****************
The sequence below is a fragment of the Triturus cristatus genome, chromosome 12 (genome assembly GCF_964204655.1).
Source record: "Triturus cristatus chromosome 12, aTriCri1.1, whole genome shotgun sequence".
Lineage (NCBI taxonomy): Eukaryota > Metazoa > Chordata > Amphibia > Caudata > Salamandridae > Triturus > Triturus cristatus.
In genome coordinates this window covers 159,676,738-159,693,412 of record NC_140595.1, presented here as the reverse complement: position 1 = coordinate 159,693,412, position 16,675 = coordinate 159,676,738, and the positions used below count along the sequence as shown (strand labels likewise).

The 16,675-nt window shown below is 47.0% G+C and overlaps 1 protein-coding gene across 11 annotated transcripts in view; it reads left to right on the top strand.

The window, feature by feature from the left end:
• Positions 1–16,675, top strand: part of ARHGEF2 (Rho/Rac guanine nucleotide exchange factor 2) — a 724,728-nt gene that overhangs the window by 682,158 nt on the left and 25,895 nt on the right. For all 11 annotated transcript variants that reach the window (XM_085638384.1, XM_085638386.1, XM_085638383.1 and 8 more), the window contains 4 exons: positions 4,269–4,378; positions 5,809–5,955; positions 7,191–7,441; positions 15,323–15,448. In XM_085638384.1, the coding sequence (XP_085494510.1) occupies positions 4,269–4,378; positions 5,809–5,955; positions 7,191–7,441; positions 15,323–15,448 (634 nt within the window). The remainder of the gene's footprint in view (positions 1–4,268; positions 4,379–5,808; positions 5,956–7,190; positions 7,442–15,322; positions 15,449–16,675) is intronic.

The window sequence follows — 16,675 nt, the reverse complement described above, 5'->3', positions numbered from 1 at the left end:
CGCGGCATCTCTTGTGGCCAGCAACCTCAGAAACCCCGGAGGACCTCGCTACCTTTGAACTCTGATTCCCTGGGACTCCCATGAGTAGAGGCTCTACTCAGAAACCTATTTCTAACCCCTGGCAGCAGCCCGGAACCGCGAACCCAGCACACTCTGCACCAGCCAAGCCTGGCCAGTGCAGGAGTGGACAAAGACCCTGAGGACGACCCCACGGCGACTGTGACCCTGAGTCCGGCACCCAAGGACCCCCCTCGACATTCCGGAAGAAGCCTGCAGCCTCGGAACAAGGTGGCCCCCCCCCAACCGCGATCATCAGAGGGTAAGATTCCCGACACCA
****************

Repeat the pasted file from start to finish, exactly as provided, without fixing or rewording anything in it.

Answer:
The sequence below is a fragment of the Triturus cristatus genome, chromosome 12 (genome assembly GCF_964204655.1).
Source record: "Triturus cristatus chromosome 12, aTriCri1.1, whole genome shotgun sequence".
Lineage (NCBI taxonomy): Eukaryota > Metazoa > Chordata > Amphibia > Caudata > Salamandridae > Triturus > Triturus cristatus.
In genome coordinates this window covers 159,676,738-159,693,412 of record NC_140595.1, presented here as the reverse complement: position 1 = coordinate 159,693,412, position 16,675 = coordinate 159,676,738, and the positions used below count along the sequence as shown (strand labels likewise).

The 16,675-nt window shown below is 47.0% G+C and overlaps 1 protein-coding gene across 11 annotated transcripts in view; it reads left to right on the top strand.

The window, feature by feature from the left end:
• Positions 1–16,675, top strand: part of ARHGEF2 (Rho/Rac guanine nucleotide exchange factor 2) — a 724,728-nt gene that overhangs the window by 682,158 nt on the left and 25,895 nt on the right. For all 11 annotated transcript variants that reach the window (XM_085638384.1, XM_085638386.1, XM_085638383.1 and 8 more), the window contains 4 exons: positions 4,269–4,378; positions 5,809–5,955; positions 7,191–7,441; positions 15,323–15,448. In XM_085638384.1, the coding sequence (XP_085494510.1) occupies positions 4,269–4,378; positions 5,809–5,955; positions 7,191–7,441; positions 15,323–15,448 (634 nt within the window). The remainder of the gene's footprint in view (positions 1–4,268; positions 4,379–5,808; positions 5,956–7,190; positions 7,442–15,322; positions 15,449–16,675) is intronic.

The window sequence follows — 16,675 nt, the reverse complement described above, 5'->3', positions numbered from 1 at the left end:
CGCGGCATCTCTTGTGGCCAGCAACCTCAGAAACCCCGGAGGACCTCGCTACCTTTGAACTCTGATTCCCTGGGACTCCCATGAGTAGAGGCTCTACTCAGAAACCTATTTCTAACCCCTGGCAGCAGCCCGGAACCGCGAACCCAGCACACTCTGCACCAGCCAAGCCTGGCCAGTGCAGGAGTGGACAAAGACCCTGAGGACGACCCCACGGCGACTGTGACCCTGAGTCCGGCACCCAAGGACCCCCCTCGACATTCCGGAAGAAGCCTGCAGCCTCGGAACAAGGTGGCCCCCCCCCAACCGCGATCATCAGAGGGTAAGATTCCCGACACCA